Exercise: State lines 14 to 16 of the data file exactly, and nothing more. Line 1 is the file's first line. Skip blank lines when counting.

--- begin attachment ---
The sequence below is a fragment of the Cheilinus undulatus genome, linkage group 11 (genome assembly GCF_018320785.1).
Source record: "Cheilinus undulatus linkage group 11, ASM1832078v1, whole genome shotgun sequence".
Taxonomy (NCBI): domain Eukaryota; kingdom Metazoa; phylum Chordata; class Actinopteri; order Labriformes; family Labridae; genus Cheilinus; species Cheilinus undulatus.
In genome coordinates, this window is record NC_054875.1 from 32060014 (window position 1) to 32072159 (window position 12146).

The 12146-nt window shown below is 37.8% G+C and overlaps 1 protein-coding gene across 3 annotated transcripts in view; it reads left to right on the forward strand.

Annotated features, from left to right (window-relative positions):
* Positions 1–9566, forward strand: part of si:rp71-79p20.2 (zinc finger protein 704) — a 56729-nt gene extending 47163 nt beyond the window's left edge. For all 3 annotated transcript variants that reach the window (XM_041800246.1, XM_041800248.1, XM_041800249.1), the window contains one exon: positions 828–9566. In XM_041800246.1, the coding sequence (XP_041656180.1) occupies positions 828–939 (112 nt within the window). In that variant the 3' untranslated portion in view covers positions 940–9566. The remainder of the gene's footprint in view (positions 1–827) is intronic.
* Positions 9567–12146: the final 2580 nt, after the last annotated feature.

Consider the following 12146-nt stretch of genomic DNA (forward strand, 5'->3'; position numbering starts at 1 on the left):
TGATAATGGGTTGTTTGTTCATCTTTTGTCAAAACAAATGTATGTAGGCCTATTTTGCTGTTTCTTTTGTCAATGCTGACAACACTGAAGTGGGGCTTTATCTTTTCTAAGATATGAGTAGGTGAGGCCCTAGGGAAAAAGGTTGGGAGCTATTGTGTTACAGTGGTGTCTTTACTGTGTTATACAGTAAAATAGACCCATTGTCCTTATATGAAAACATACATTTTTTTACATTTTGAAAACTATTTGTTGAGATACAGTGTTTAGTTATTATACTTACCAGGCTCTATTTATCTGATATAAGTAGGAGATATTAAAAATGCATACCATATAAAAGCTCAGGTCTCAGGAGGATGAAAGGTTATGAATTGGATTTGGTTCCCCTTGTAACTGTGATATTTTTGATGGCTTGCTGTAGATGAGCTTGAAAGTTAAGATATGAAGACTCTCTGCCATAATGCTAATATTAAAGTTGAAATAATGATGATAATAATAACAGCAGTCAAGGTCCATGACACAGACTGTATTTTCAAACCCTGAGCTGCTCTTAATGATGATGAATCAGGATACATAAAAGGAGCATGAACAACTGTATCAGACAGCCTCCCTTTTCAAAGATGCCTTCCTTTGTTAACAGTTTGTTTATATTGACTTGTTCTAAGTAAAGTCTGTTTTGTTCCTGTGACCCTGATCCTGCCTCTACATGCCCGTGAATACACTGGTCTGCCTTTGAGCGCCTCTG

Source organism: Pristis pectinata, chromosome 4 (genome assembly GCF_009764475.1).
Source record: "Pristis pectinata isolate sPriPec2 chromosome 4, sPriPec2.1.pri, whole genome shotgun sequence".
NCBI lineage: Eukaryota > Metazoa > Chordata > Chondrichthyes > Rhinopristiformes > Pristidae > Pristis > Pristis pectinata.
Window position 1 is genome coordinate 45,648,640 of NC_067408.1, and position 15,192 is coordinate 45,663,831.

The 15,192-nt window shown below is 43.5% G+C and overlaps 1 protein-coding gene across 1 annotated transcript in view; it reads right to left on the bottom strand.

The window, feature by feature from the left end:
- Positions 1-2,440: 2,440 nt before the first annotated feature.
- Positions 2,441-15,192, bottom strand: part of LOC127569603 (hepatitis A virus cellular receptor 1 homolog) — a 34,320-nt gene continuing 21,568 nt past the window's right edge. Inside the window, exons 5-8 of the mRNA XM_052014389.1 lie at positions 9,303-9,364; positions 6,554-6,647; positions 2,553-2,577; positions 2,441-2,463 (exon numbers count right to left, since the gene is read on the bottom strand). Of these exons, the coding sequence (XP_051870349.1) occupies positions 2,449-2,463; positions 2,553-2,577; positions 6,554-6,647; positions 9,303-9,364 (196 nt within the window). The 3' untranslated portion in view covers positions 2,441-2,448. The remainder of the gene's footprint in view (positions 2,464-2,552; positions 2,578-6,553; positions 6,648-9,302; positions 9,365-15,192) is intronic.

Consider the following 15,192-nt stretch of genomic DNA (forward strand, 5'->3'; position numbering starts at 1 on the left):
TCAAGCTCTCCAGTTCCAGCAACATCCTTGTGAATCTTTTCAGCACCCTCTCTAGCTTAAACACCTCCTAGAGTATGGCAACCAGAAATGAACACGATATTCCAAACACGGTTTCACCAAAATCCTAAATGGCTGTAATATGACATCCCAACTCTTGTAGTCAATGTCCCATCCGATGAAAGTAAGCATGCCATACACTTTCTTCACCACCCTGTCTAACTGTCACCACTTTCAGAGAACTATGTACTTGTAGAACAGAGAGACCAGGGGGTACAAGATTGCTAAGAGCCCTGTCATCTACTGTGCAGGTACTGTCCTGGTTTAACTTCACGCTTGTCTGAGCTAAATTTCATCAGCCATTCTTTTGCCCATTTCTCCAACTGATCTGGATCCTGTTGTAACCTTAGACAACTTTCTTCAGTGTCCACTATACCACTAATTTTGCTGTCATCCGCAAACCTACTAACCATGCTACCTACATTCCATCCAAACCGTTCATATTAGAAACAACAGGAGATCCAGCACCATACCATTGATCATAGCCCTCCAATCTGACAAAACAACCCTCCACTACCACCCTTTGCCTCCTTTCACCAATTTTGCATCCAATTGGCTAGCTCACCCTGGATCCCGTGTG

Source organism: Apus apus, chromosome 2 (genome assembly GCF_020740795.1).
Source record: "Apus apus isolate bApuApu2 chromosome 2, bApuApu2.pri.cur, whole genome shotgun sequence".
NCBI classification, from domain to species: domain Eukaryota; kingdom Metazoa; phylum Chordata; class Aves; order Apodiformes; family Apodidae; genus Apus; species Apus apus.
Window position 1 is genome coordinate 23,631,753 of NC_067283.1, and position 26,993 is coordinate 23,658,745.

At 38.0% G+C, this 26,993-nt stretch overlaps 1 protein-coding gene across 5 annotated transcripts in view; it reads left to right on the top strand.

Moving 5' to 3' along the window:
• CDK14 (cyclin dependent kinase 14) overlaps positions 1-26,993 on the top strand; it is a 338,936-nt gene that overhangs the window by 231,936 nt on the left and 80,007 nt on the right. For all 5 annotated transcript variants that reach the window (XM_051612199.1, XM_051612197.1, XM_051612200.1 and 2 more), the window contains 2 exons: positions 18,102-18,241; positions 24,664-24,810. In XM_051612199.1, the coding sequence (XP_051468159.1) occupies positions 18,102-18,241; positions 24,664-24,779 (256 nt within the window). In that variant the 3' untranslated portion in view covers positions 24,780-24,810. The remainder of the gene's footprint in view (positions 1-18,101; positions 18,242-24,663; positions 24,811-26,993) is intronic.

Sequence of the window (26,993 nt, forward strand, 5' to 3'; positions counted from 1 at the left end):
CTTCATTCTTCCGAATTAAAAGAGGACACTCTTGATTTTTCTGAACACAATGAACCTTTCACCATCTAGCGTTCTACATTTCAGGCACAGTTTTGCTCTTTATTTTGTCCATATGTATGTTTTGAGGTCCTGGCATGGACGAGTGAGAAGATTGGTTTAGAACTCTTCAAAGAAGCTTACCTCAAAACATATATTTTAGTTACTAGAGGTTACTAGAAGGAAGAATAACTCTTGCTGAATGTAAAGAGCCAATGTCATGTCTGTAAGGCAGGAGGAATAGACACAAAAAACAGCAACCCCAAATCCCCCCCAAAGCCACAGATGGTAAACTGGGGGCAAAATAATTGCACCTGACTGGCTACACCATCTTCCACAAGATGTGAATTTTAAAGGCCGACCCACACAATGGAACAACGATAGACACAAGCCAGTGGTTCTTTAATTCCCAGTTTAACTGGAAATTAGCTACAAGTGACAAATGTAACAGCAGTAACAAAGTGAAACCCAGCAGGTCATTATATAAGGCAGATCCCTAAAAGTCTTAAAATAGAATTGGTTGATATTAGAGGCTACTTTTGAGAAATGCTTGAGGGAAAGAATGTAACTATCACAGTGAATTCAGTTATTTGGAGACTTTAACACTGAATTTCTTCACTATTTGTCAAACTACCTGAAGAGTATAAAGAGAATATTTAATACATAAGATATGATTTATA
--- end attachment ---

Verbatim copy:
Window position 1 is genome coordinate 45,648,640 of NC_067408.1, and position 15,192 is coordinate 45,663,831.

The 15,192-nt window shown below is 43.5% G+C and overlaps 1 protein-coding gene across 1 annotated transcript in view; it reads right to left on the bottom strand.

The window, feature by feature from the left end: